As a member of the library council, Hal motioned for and pushed through a library fee for each student. He knew that it wasn’t much, but it helped a bit. Hal was also very hands-on with the library and archive. He chuckled when he told me about how he and Molly Malone single handedly moved the drawings from Blake Alexander’s closet in Goldsmith to Battle Hall, in preparation for the Goldsmith renovation. Through his many contacts, Hal was also instrumental in helping to obtain archival collections such as that of Howard Meyer, or Harwell Hamilton Harris, or finding funding for the purchase of the James Riely Gordon collection among others. As Dean, he even funded the early curators and until his death he was serving on the University of Texas Libraries Advisory Council.
More recently, Hal was enthusiastic about new technologies for teaching and research. He enjoyed learning about the great online resources the library offers, while at the same time found that there is still relatively very little published digitally in architecture. As Hal was preparing to close down his office at the School of Architecture, he offered the papers and books he had amassed over the years to the Architecture & Planning Library. We are grateful that we had the chance to thank him and to let him know how valuable many of these books will be to our collections.
From childhood, Hal was inspired by the architecture of libraries and their librarians, as a professional, he valued a firm library, and as a scholar he built his own personal library. For the University of Texas, he started and developed a branch library from the ground up in Arlington and in Austin secured a strong branch research library and archive close to his School. Hal understood and valued libraries from all perspectives. One of his fondest memories was in the library as a University of Texas architecture student in 1946. “Most students concentrated near the recent periodicals. They went there right away when they got a design problem. It was a good place. It was a happy place.”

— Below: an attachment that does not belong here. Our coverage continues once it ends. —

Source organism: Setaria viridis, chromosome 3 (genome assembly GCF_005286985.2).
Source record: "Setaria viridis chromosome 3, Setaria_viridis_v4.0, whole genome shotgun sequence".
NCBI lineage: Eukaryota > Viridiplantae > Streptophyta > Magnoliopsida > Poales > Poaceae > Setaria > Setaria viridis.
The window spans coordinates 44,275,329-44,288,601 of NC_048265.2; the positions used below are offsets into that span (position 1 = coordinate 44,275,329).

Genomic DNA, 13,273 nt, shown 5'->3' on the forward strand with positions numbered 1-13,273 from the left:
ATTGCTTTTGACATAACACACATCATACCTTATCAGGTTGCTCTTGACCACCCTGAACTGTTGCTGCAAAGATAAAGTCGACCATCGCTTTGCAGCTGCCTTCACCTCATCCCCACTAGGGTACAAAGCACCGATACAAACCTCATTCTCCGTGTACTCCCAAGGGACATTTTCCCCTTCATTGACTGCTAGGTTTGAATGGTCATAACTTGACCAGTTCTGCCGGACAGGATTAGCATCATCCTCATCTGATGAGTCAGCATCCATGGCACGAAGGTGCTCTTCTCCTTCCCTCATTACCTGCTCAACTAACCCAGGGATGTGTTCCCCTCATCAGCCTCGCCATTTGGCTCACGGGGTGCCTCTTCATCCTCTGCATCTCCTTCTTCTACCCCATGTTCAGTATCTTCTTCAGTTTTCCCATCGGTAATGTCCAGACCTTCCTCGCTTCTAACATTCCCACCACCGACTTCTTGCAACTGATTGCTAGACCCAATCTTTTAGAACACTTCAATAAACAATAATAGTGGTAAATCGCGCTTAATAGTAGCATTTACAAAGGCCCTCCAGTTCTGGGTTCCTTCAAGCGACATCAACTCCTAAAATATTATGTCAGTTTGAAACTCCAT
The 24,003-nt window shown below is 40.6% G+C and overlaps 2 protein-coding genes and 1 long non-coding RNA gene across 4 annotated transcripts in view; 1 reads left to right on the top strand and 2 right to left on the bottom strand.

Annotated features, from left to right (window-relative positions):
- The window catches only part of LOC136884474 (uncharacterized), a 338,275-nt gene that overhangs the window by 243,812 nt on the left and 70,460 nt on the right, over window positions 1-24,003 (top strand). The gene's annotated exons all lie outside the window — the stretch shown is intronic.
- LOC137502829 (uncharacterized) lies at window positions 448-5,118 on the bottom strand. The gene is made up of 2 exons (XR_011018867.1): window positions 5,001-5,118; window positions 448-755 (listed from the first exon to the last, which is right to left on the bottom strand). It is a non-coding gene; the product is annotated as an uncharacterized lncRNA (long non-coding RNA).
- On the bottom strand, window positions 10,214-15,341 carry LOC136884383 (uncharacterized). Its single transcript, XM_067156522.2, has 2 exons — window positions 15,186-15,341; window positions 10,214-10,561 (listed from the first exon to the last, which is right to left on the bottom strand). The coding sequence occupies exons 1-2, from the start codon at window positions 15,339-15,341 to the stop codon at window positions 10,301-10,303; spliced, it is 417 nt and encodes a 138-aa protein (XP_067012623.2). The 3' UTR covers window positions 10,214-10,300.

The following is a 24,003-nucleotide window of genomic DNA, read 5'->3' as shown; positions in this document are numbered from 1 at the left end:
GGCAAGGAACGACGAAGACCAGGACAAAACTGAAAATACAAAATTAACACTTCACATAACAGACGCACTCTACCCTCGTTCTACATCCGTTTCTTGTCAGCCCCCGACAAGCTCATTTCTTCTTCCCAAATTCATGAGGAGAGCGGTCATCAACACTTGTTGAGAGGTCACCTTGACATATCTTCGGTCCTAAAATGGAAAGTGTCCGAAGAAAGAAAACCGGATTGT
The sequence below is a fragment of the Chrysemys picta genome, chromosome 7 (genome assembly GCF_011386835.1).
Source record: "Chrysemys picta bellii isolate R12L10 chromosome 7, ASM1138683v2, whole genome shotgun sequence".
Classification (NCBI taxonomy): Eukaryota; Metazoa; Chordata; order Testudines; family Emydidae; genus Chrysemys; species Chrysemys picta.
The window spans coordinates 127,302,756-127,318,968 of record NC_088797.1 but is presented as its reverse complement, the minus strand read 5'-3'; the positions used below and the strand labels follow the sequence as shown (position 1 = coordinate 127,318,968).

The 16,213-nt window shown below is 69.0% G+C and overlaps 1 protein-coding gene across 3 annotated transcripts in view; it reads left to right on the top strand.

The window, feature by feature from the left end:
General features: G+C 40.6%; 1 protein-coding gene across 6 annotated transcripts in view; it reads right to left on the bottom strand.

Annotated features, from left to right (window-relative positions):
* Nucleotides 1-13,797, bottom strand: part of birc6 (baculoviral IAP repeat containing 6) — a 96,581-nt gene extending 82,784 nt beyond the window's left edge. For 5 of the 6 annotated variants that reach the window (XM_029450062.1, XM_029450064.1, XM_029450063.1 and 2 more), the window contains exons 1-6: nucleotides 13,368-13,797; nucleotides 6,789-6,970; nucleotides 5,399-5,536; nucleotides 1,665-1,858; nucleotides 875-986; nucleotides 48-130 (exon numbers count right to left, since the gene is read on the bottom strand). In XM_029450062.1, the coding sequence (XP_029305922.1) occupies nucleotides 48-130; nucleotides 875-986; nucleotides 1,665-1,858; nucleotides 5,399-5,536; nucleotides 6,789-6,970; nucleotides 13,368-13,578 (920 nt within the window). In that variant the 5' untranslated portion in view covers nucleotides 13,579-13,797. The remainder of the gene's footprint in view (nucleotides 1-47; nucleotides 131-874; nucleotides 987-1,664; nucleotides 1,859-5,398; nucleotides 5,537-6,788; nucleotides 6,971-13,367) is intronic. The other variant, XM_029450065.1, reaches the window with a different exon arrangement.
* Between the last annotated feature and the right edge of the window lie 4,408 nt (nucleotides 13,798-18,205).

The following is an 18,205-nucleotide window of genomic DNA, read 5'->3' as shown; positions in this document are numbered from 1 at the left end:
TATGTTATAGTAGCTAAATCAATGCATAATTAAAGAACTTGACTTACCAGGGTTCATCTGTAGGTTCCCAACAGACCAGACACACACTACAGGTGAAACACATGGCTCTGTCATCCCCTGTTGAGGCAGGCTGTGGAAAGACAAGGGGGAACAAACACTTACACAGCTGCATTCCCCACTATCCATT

“When George and Gerrie Andrews climbed their first Maya pyramid in the late 1950s, they hardly could have anticipated that a life’s calling was awaiting them.” That’s how I introduced the digital exhibition, “Their Maya Story: George and Gerrie Andrews,” which just went live on the UT Libraries website.
What I “hardly could have anticipated” was the variety of experience I would gain by curating this exhibition. I intended the project to enhance my skills in archival arrangement and description and to allow me to work more closely with digitization, metadata standards, Internet applications, curation, and outreach. And I did all these things, but these are fairly broad terms when it comes to information work. The specifics are where it got interesting.
I learned that you can never really be completely done with processing a series—more records always materialize. I now can scan photographic slides with confidence. Adobe Bridge became a valuable resource as I automated the conversion of dimensions, format, and resolution of digital image files. As I planned the exhibition, conversation with Mayanists gave me a clearer idea of what interested them about the archives. Crafting narrative that works as a whole or in snippets was a new kind of writing challenge. To prepare sound clips, I used Audacity and made my first foray into working with audio. I discovered the ins and outs of Drupal’s exhibit module.
In short, I learned about the wide variety of work that goes into planning and executing a digital exhibition. Too often we think of the Web as a shortcut, an easy way to make information accessible to many. And the Web does offer a great resource for increasing awareness of archival collections such as the George F. and Geraldine D. Andrews papers. But presenting information online in an engaging way, one that takes advantage of the flexibility of the interactive model, is a lot of work. As exhibition curator, I can guide you gently in the direction I think you should go and tell you what I think is interesting, but your experience with the exhibit is really up to you. That’s true in a physical museum setting, but even more so online.
To learn more about the Andrews papers, read my previous post, Adventures in Mayaland—or just visit the exhibit! Explore sites ranging from Tikal to Hormiguero, learn about the Andrews’ research methods and legacy, and simply enjoy beautiful images of Maya architecture and the story of a couple that devoted their lives to documenting this history.